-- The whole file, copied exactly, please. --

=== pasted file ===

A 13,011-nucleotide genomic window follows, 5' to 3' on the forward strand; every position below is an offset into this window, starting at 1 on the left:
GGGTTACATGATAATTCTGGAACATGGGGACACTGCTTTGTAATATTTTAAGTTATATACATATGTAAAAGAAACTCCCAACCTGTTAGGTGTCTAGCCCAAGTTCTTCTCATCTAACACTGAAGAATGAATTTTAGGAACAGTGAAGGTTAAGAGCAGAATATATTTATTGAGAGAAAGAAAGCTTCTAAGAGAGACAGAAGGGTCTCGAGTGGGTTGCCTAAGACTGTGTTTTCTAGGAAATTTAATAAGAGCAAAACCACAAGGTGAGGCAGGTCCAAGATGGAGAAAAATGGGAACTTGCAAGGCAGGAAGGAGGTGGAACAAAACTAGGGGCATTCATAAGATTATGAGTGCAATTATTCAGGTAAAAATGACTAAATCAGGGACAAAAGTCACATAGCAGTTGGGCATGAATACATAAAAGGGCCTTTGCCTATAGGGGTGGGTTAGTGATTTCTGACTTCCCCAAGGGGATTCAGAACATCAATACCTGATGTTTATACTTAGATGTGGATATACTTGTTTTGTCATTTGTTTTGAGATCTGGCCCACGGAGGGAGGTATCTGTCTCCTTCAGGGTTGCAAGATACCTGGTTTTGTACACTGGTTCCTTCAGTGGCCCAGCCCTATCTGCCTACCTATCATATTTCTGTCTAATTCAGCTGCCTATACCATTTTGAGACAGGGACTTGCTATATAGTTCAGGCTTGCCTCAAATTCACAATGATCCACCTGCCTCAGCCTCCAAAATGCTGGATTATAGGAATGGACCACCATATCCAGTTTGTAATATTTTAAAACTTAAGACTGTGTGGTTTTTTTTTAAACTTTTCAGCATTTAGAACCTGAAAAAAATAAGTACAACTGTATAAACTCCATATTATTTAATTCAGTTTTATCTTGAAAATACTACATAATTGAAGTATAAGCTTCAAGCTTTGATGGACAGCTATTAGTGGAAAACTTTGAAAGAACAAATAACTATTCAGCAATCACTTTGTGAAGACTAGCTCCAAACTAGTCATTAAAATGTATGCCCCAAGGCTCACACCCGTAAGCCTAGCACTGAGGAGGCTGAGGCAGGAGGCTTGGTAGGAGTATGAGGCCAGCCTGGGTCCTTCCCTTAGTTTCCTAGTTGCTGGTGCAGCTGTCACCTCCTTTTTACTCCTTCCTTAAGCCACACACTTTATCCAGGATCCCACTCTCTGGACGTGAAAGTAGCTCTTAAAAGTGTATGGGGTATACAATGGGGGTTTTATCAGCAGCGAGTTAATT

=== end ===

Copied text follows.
A 13,011-nucleotide genomic window follows, 5' to 3' on the forward strand; every position below is an offset into this window, starting at 1 on the left:
GGGTTACATGATAATTCTGGAACATGGGGACACTGCTTTGTAATATTTTAAGTTATATACATATGTAAAAGAAACTCCCAACCTGTTAGGTGTCTAGCCCAAGTTCTTCTCATCTAACACTGAAGAATGAATTTTAGGAACAGTGAAGGTTAAGAGCAGAATATATTTATTGAGAGAAAGAAAGCTTCTAAGAGAGACAGAAGGGTCTCGAGTGGGTTGCCTAAGACTGTGTTTTCTAGGAAATTTAATAAGAGCAAAACCACAAGGTGAGGCAGGTCCAAGATGGAGAAAAATGGGAACTTGCAAGGCAGGAAGGAGGTGGAACAAAACTAGGGGCATTCATAAGATTATGAGTGCAATTATTCAGGTAAAAATGACTAAATCAGGGACAAAAGTCACATAGCAGTTGGGCATGAATACATAAAAGGGCCTTTGCCTATAGGGGTGGGTTAGTGATTTCTGACTTCCCCAAGGGGATTCAGAACATCAATACCTGATGTTTATACTTAGATGTGGATATACTTGTTTTGTCATTTGTTTTGAGATCTGGCCCACGGAGGGAGGTATCTGTCTCCTTCAGGGTTGCAAGATACCTGGTTTTGTACACTGGTTCCTTCAGTGGCCCAGCCCTATCTGCCTACCTATCATATTTCTGTCTAATTCAGCTGCCTATACCATTTTGAGACAGGGACTTGCTATATAGTTCAGGCTTGCCTCAAATTCACAATGATCCACCTGCCTCAGCCTCCAAAATGCTGGATTATAGGAATGGACCACCATATCCAGTTTGTAATATTTTAAAACTTAAGACTGTGTGGTTTTTTTTTAAACTTTTCAGCATTTAGAACCTGAAAAAAATAAGTACAACTGTATAAACTCCATATTATTTAATTCAGTTTTATCTTGAAAATACTACATAATTGAAGTATAAGCTTCAAGCTTTGATGGACAGCTATTAGTGGAAAACTTTGAAAGAACAAATAACTATTCAGCAATCACTTTGTGAAGACTAGCTCCAAACTAGTCATTAAAATGTATGCCCCAAGGCTCACACCCGTAAGCCTAGCACTGAGGAGGCTGAGGCAGGAGGCTTGGTAGGAGTATGAGGCCAGCCTGGGTCCTTCCCTTAGTTTCCTAGTTGCTGGTGCAGCTGTCACCTCCTTTTTACTCCTTCCTTAAGCCACACACTTTATCCAGGATCCCACTCTCTGGACGTGAAAGTAGCTCTTAAAAGTGTATGGGGTATACAATGGGGGTTTTATCAGCAGCGAGTTAATT